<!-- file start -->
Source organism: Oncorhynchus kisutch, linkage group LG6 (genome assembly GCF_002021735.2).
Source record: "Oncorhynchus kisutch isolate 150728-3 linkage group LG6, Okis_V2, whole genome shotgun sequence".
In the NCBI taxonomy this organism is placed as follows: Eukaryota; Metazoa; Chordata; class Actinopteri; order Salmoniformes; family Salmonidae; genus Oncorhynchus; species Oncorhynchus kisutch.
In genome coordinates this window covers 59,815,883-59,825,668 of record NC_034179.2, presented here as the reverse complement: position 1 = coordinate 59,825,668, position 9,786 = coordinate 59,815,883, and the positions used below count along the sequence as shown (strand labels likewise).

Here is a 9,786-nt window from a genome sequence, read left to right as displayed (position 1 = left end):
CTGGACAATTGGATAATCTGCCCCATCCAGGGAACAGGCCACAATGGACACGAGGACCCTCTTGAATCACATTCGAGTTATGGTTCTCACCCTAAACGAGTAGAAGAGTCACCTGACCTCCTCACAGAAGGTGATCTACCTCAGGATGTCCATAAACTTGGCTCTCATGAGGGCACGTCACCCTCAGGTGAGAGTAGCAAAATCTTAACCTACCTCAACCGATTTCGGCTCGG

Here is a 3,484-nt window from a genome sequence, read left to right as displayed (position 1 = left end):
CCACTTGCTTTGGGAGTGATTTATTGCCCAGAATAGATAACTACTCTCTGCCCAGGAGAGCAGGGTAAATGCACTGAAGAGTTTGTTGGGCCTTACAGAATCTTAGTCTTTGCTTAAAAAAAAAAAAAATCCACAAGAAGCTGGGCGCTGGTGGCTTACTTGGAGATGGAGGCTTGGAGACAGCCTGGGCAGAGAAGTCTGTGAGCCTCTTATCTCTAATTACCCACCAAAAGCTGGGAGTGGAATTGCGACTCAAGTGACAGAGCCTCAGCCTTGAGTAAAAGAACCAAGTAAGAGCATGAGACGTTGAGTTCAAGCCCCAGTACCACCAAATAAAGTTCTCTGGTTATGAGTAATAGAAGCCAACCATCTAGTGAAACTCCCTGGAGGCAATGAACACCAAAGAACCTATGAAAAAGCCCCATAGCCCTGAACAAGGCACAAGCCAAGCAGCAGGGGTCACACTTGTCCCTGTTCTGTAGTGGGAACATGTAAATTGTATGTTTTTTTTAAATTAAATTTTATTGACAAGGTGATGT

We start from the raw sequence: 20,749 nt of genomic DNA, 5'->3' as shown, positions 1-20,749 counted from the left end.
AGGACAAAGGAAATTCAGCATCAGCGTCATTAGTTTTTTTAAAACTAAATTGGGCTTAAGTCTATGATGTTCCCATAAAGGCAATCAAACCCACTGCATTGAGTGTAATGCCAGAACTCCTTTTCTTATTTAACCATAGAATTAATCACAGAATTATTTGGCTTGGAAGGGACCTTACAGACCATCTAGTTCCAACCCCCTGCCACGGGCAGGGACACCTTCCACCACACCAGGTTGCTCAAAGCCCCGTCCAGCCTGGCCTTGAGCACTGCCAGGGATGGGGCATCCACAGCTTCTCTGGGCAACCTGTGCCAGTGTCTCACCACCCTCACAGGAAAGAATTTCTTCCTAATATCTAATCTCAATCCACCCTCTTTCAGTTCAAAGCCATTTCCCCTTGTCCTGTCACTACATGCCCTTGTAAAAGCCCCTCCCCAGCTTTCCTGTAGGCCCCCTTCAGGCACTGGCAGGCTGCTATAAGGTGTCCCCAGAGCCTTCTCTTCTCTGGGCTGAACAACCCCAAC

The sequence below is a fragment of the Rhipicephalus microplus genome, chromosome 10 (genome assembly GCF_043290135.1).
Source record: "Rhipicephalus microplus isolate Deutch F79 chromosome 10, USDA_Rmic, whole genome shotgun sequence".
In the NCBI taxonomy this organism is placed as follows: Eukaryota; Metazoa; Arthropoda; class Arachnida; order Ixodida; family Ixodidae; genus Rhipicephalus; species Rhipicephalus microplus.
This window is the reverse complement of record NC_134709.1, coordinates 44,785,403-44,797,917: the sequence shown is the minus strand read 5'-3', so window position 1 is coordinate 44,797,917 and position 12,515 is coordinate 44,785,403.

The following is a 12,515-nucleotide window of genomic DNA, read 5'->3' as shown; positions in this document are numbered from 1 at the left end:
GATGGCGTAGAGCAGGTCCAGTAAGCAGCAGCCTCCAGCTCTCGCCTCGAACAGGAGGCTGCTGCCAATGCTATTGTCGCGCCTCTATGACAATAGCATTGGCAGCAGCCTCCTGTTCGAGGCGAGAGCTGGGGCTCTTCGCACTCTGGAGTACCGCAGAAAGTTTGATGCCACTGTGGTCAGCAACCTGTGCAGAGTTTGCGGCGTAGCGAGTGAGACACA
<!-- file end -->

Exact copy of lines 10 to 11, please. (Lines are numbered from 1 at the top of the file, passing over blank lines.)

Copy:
AGGACAAAGGAAATTCAGCATCAGCGTCATTAGTTTTTTTAAAACTAAATTGGGCTTAAGTCTATGATGTTCCCATAAAGGCAATCAAACCCACTGCATTGAGTGTAATGCCAGAACTCCTTTTCTTATTTAACCATAGAATTAATCACAGAATTATTTGGCTTGGAAGGGACCTTACAGACCATCTAGTTCCAACCCCCTGCCACGGGCAGGGACACCTTCCACCACACCAGGTTGCTCAAAGCCCCGTCCAGCCTGGCCTTGAGCACTGCCAGGGATGGGGCATCCACAGCTTCTCTGGGCAACCTGTGCCAGTGTCTCACCACCCTCACAGGAAAGAATTTCTTCCTAATATCTAATCTCAATCCACCCTCTTTCAGTTCAAAGCCATTTCCCCTTGTCCTGTCACTACATGCCCTTGTAAAAGCCCCTCCCCAGCTTTCCTGTAGGCCCCCTTCAGGCACTGGCAGGCTGCTATAAGGTGTCCCCAGAGCCTTCTCTTCTCTGGGCTGAACAACCCCAAC

The sequence below is a fragment of the Rhipicephalus microplus genome, chromosome 10 (genome assembly GCF_043290135.1).